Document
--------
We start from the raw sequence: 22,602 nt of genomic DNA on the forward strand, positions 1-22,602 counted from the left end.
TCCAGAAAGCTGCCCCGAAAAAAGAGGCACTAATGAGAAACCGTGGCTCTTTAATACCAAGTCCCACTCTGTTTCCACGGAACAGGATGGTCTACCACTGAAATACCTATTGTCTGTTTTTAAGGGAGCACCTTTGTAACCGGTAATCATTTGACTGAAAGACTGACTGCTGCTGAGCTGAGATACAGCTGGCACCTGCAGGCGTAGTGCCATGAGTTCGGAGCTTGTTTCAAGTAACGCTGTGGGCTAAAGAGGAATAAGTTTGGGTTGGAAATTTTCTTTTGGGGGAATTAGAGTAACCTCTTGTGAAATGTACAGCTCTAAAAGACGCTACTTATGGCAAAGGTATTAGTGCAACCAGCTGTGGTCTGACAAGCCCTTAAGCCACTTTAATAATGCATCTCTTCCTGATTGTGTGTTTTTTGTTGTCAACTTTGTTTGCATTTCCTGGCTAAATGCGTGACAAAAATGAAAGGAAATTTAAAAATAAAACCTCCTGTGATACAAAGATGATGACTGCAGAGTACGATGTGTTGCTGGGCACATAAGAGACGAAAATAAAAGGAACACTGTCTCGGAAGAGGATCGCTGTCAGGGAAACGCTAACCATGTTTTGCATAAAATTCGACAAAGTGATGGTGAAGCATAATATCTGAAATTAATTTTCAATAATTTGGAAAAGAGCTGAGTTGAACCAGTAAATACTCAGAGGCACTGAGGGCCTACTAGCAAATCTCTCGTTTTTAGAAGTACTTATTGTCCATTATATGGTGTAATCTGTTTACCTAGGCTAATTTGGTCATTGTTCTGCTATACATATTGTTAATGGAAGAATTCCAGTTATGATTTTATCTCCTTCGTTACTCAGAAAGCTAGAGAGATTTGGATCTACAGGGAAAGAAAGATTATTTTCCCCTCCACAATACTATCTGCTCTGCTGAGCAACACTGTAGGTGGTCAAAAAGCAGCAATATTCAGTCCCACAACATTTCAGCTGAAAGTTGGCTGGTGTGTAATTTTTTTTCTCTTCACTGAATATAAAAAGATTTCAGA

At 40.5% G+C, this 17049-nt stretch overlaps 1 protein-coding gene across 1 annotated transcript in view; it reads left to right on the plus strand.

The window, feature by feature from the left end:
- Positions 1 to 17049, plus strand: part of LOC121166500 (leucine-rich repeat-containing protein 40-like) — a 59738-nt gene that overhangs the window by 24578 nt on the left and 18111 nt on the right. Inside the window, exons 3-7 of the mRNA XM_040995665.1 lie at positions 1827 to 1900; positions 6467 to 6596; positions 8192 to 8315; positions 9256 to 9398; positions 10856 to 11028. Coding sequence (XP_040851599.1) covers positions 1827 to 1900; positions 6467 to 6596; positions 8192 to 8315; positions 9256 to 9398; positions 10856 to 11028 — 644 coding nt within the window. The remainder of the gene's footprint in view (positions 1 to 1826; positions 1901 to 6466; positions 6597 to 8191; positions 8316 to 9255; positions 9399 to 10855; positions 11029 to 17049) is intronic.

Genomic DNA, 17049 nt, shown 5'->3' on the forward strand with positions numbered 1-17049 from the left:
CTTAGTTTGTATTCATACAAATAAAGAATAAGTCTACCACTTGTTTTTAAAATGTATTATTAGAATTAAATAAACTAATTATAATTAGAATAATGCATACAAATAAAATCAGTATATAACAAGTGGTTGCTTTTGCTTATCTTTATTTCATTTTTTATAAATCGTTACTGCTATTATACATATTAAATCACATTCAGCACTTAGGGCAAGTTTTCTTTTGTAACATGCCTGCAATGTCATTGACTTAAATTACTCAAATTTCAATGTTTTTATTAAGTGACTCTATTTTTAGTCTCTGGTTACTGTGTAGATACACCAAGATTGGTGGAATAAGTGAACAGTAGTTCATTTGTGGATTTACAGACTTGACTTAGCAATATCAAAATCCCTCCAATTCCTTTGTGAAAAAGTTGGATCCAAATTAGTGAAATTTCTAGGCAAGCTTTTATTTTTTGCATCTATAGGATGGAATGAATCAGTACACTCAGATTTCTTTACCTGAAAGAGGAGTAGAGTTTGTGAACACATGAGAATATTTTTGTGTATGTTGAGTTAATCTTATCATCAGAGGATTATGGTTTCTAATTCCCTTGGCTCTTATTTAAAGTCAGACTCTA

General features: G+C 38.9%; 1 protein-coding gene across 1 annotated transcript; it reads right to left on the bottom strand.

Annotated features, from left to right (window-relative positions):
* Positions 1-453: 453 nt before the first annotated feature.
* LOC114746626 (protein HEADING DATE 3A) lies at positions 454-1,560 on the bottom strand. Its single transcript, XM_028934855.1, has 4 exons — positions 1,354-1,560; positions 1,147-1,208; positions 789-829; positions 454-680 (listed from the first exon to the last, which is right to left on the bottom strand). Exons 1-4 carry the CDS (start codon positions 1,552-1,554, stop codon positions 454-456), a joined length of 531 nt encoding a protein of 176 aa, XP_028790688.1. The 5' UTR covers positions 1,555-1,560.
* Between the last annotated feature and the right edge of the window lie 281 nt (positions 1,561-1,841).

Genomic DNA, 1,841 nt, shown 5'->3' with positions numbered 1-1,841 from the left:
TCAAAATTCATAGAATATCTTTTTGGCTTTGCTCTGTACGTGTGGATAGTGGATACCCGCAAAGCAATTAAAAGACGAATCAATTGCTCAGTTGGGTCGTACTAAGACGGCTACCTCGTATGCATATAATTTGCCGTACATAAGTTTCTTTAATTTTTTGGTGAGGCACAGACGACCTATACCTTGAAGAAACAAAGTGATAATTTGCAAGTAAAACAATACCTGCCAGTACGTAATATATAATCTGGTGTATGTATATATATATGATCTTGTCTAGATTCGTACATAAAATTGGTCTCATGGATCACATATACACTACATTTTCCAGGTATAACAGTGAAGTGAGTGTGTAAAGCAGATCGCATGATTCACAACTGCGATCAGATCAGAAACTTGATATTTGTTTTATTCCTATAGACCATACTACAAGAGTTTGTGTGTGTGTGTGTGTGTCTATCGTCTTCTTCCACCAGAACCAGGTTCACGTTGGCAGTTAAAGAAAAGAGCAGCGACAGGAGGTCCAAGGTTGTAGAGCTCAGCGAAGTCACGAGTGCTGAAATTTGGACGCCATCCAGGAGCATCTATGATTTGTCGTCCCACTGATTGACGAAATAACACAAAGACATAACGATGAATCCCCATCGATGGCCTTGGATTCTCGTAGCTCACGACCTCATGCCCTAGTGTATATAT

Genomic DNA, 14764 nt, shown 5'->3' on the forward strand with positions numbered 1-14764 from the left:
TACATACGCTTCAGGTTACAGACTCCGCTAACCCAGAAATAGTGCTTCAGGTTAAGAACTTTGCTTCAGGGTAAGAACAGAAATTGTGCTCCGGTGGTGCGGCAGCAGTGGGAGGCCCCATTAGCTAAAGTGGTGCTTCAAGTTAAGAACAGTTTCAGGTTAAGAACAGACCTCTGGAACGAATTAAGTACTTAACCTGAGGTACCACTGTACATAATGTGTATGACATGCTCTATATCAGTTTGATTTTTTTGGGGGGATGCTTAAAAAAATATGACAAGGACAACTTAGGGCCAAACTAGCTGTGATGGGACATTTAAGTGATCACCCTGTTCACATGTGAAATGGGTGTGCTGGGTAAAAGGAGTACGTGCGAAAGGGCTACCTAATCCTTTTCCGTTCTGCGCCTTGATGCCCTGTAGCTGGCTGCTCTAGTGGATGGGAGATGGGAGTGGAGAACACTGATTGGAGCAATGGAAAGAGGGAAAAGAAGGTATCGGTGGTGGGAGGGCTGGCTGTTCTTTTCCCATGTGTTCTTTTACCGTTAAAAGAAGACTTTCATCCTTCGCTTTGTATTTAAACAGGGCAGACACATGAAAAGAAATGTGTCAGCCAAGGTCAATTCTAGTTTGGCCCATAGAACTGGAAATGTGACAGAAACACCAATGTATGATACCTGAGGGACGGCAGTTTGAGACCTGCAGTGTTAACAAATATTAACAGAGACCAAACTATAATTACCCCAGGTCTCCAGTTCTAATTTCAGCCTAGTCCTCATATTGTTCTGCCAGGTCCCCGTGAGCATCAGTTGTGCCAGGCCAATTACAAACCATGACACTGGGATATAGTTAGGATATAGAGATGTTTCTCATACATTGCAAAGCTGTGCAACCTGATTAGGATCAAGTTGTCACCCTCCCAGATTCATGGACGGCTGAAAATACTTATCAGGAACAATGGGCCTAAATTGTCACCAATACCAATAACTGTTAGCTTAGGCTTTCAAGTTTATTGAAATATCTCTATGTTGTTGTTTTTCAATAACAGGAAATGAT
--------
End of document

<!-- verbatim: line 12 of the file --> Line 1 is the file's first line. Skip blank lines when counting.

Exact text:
* Between the last annotated feature and the right edge of the window lie 281 nt (positions 1,561-1,841).